Why do we need this research?
As many as one in four women will experience mental health problems during pregnancy. It’s important that mental health issues are picked up early, so that mothers can receive the support they need. Midwives ask women questions about their mental health during antenatal appointments. However, we don’t know enough about how women feel when they are asked these questions.
What happened in this project?
Our researchers conducted interviews with an ethnically diverse group of 52 women about their experiences of discussing mental health with their midwives. The results of the study showed that most women were comfortable to be asked about their mental health. A small number of women who had previous experience of mental illness or abuse found it difficult to discuss their mental health with their midwife.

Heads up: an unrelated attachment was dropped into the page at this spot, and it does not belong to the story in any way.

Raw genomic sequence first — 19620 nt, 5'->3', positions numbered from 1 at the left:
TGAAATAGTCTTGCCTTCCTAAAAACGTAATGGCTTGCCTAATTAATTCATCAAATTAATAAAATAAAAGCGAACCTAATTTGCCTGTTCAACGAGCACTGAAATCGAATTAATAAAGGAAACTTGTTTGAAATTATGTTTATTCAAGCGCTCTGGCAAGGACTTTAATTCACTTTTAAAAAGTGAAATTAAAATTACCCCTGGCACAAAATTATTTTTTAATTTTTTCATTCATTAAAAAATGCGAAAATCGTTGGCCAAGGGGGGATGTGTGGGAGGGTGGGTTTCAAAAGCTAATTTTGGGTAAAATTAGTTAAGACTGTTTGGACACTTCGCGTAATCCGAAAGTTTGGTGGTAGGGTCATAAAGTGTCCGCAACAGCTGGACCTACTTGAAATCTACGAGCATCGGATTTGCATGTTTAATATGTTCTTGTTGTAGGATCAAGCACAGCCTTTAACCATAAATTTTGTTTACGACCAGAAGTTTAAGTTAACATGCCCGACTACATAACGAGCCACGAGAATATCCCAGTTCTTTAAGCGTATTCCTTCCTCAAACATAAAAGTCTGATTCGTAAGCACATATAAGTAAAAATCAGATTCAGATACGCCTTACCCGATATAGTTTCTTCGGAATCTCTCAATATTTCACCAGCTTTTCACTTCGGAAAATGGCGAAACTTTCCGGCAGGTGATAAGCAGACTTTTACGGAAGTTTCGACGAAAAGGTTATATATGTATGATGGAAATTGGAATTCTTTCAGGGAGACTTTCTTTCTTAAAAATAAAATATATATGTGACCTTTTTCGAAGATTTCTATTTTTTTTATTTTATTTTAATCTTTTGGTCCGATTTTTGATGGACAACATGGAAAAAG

The women included in the study thought that it was important to have enough time in their antenatal appointments to discuss mental health issues. They also wanted midwives to be well-informed and respond appropriately to disclosures about mental health problems.
What difference will this project make?
The findings of this research demonstrate the need for midwives to have more training on how to handle conversations about mental health and how to deal with any distress that women might feel. This could help them to provide even better support to women experiencing mental health issues during pregnancy.